Europe is Burning

Gasoline bombs greeted police officers in Athens.  Meanwhile, negotiations over the shared European financial sector as well as budgets are at the top of the list for EU leaders, but a standoff between the two key players could render talks innefective:

The French-German dispute matters. Agreement between governments in Paris and Berlin is seen as vital to any steps toward further integration in Europe and for ensuring the survival of the common currency for the 17 E.U. countries that use it.

via French-German Disputes Could Mar E.U. Summit –

It will be no surprise to reveal that the British aren’t keen on the European project.   But new ripples are emerging that they might back out even further:

All of this has fueled concerns that Britain is moving inexorably toward the E.U. exit door. Political and financial pundits have coined a term for this development: “Brixit,” a variant on “Grexit,” the shorthand for Greece’s much-predicted departure from the euro zone.

Mr. Cameron says that he is trying to keep Britain in the Union. He argues gamely that popular consent to E.U. membership can be regained only by refocusing the relationship on Europe’s single economic and free trade market — which accounts for half of Britain’s foreign trade and investment, according to the government — and loosening other ties.

via As Crisis Widens, Fears That Britain Aims to Exit European Union –


4 thoughts on “Europe is Burning”

  1. UK has always been on a love/hate relationship with EU. The United Kingdom is a very proud nation. We can easily tell that just on the basis of how Romney’s remark on the security in London Olympics was treated by the British media and prime minister. They pride on their heritage, and of course in the English Premier League.

    So, when EU was established and decided to use a common currency, on one hand they wanted the 10 trillion pound European market close to their reach but they also didn’t want pound sterling to lose its identity. This makes it clear that they didn’t trust EU totally and didn’t want them to make their economic decisions, but wanted to stay in total military and political alliance with them. Hannan, on a debate posted on the economist writes,

    “The EU is showing its age. It is a lumbering, dirigiste, 1950s construct, falling further and further behind in a competitive world. Britain should maintain its trade links with the continent, its intergovernmental co-operation and its military alliance. We should never turn our backs on Europe. At the same time, though, we should raise our eyes to more distant horizons and rediscover the global vocation that our fathers took for granted.”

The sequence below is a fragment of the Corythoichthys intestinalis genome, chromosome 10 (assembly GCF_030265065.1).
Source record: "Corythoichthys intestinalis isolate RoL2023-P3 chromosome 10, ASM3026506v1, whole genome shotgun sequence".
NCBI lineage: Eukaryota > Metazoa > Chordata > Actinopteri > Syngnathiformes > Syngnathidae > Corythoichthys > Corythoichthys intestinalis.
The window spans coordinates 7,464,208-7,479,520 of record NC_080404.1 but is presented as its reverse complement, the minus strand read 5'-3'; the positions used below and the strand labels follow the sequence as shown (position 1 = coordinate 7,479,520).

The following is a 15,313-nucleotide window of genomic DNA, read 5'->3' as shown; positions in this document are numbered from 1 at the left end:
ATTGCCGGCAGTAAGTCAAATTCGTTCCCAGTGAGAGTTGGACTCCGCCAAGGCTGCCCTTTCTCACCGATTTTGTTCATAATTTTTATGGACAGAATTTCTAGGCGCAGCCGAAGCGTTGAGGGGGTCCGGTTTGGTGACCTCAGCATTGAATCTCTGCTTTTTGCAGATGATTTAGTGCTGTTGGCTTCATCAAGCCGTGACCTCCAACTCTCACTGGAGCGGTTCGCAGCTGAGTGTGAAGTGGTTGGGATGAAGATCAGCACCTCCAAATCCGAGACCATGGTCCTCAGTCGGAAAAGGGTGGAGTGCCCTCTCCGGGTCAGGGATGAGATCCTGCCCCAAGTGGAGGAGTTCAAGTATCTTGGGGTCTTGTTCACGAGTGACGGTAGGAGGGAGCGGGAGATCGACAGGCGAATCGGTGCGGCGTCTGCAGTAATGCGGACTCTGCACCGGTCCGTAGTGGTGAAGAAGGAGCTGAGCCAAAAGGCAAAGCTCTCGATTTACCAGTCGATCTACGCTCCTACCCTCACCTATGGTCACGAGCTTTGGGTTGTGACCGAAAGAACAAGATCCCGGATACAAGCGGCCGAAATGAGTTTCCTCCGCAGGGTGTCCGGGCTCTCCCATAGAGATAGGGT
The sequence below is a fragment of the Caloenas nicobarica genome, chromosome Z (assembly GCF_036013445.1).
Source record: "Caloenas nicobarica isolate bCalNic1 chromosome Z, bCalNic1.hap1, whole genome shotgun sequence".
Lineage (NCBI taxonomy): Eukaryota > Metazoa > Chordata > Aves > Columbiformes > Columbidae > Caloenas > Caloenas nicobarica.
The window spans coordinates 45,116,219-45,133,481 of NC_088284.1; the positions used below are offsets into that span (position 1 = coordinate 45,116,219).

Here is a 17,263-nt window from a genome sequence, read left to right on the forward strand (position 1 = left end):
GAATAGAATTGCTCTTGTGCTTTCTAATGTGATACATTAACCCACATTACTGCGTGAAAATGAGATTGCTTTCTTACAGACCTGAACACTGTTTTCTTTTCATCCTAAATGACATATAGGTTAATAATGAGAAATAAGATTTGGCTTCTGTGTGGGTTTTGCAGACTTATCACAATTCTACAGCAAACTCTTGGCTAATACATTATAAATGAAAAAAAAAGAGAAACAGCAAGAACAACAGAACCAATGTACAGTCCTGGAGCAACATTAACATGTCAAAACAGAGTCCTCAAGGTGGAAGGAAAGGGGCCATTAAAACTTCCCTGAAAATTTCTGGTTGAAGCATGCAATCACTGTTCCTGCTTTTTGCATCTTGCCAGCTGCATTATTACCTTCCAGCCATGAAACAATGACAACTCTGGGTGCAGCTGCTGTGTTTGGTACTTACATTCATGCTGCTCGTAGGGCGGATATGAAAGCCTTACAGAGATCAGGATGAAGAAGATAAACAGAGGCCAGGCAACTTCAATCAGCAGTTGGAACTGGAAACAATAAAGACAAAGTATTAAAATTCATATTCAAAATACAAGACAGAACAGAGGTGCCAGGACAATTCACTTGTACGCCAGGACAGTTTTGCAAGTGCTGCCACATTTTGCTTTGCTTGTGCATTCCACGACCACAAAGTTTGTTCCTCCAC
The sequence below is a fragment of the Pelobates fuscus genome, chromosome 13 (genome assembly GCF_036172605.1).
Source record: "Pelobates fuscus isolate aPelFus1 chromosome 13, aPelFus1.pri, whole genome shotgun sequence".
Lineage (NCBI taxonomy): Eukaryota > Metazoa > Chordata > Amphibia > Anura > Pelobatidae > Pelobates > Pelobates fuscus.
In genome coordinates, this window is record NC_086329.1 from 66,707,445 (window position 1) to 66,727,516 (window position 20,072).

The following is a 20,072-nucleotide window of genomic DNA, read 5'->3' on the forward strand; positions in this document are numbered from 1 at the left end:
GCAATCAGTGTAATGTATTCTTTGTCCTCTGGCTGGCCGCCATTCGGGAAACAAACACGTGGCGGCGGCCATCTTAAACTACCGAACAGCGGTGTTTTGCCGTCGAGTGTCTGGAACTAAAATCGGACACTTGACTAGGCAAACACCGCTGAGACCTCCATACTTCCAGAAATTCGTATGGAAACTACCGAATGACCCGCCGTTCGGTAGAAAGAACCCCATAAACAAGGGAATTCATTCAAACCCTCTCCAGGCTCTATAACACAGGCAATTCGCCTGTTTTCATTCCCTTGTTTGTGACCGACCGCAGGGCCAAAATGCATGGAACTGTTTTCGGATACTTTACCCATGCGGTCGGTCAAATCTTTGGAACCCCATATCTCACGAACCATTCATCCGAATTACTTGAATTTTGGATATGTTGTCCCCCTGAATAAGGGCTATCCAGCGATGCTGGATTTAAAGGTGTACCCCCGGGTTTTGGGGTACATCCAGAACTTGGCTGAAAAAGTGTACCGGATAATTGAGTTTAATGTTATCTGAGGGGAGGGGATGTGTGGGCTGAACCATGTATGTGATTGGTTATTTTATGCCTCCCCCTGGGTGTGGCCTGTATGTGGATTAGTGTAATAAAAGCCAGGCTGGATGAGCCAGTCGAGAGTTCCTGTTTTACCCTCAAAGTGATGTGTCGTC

2. The rising cost of living is driving many European citizens outwards to look for new opportunities abroad. In a survey done by a British newspaper called The Sun, 48 percent of those who participated, have considered leaving the country, and 6 percent admitted making plans to actually do it. The high prices for basic necessities such as food and housing, was named by 52 per cent as a good reason for leaving. The population of Great Britain is pushing its government for an exit out of the European Union because they feel that they are not receiving many benefits from it, but are mostly there to help foot the bill of rescuing countries such as Greece out of the recession. The population is blaming the millions spent in such endeavors as one of the causes of domestic rising prices. I can feel empathy for the resentment, but if the UK leaves the European Union, it may be the end of the EU as we know it.

  3. It seems that the situation in the eurozone has improved during the past year and while everyone thought that it was the end of the european union then the 27 members showed the world that they could remain together and stabilized the economy. However, the crisis is not the only problem Britain attempts to leave the European Union because some of the policies in which France and Germany are working right now might not benefit them, yet Britain needs to think about the consequences of leaving the European Union that may outrage the benefits. There is an interesting aspect to consider right now and that is the fact that although the deficit has decreased since 2011 (when the eurozone and European Union’s debt hit a high) 17 members had a deficit higher than the 3% permitted by EU law. It is evident that many of the states had to take measurements outside of the EU law and now laws require to be strengthen and some of them changed to adapt them to the current situation.

  4. Although Europe is buried in problems today, I have been surprised at the success of negotiations between states. Despite violence, crime, and humiliation, states in the Euro-zone have truly shown their commitment to the survival of the EU. With Germany, a state feeling pretty comfortable with its economic position, as a strong leader, the states have vouched to maintain the EU and the Euro regardless of what sacrifices need to be made. The Spanish Ambassador came to BYU last week and spoke on the crisis in Spain. I was shocked to hear that even in a state where cuts in social spending have crushed civilians (some becoming homeless and other resorting to violence), the Ambassador was not dissuaded in the least. He was frank about their problems, but shared them under the rosy haze of the EU’s future success. He promised relief from the economic crisis and improvement of citizen’s circumstances in the near future. I’ve wondered throughout this crisis how long the states will hold up and how much they’ll be willing to give. After listening to the Ambassador from Spain, I am convinced that the EU will do all they can to keep their organization strong.

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